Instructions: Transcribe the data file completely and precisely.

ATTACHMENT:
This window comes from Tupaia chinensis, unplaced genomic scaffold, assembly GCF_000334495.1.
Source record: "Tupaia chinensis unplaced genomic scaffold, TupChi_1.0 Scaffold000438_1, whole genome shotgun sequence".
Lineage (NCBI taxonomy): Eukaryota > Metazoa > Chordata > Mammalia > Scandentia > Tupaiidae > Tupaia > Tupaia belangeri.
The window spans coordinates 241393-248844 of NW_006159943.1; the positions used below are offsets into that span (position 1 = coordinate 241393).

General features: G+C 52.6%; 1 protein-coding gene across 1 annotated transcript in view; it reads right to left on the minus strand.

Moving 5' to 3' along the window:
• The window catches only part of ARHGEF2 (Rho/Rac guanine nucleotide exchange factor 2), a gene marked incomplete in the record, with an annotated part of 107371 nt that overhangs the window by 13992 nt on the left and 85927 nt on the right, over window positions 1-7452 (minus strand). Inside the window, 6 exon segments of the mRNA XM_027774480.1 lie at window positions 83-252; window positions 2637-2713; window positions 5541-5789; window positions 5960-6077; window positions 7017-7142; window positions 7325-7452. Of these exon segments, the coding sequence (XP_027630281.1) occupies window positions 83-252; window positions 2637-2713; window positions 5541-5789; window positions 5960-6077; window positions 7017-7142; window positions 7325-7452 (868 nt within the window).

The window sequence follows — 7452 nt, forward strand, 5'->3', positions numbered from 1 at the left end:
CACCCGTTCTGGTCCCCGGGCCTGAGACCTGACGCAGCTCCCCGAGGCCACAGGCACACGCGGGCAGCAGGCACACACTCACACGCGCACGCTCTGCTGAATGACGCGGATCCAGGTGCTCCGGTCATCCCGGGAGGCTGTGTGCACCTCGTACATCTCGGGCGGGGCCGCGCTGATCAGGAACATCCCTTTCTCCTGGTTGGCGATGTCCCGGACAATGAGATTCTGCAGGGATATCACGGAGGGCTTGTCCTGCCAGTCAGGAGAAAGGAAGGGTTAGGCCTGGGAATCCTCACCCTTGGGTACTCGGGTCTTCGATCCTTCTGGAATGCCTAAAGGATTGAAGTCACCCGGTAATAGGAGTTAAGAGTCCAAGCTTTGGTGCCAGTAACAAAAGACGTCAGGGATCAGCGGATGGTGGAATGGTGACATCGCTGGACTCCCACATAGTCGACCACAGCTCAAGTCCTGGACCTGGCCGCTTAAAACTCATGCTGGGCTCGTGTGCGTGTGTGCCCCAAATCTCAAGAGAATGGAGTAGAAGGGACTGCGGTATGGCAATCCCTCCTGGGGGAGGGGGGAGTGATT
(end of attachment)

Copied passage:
This window comes from Tupaia chinensis, unplaced genomic scaffold, assembly GCF_000334495.1.
Source record: "Tupaia chinensis unplaced genomic scaffold, TupChi_1.0 Scaffold000438_1, whole genome shotgun sequence".
Lineage (NCBI taxonomy): Eukaryota > Metazoa > Chordata > Mammalia > Scandentia > Tupaiidae > Tupaia > Tupaia belangeri.
The window spans coordinates 241393-248844 of NW_006159943.1; the positions used below are offsets into that span (position 1 = coordinate 241393).

General features: G+C 52.6%; 1 protein-coding gene across 1 annotated transcript in view; it reads right to left on the minus strand.

Moving 5' to 3' along the window:
• The window catches only part of ARHGEF2 (Rho/Rac guanine nucleotide exchange factor 2), a gene marked incomplete in the record, with an annotated part of 107371 nt that overhangs the window by 13992 nt on the left and 85927 nt on the right, over window positions 1-7452 (minus strand). Inside the window, 6 exon segments of the mRNA XM_027774480.1 lie at window positions 83-252; window positions 2637-2713; window positions 5541-5789; window positions 5960-6077; window positions 7017-7142; window positions 7325-7452. Of these exon segments, the coding sequence (XP_027630281.1) occupies window positions 83-252; window positions 2637-2713; window positions 5541-5789; window positions 5960-6077; window positions 7017-7142; window positions 7325-7452 (868 nt within the window).

The window sequence follows — 7452 nt, forward strand, 5'->3', positions numbered from 1 at the left end:
CACCCGTTCTGGTCCCCGGGCCTGAGACCTGACGCAGCTCCCCGAGGCCACAGGCACACGCGGGCAGCAGGCACACACTCACACGCGCACGCTCTGCTGAATGACGCGGATCCAGGTGCTCCGGTCATCCCGGGAGGCTGTGTGCACCTCGTACATCTCGGGCGGGGCCGCGCTGATCAGGAACATCCCTTTCTCCTGGTTGGCGATGTCCCGGACAATGAGATTCTGCAGGGATATCACGGAGGGCTTGTCCTGCCAGTCAGGAGAAAGGAAGGGTTAGGCCTGGGAATCCTCACCCTTGGGTACTCGGGTCTTCGATCCTTCTGGAATGCCTAAAGGATTGAAGTCACCCGGTAATAGGAGTTAAGAGTCCAAGCTTTGGTGCCAGTAACAAAAGACGTCAGGGATCAGCGGATGGTGGAATGGTGACATCGCTGGACTCCCACATAGTCGACCACAGCTCAAGTCCTGGACCTGGCCGCTTAAAACTCATGCTGGGCTCGTGTGCGTGTGTGCCCCAAATCTCAAGAGAATGGAGTAGAAGGGACTGCGGTATGGCAATCCCTCCTGGGGGAGGGGGGAGTGATT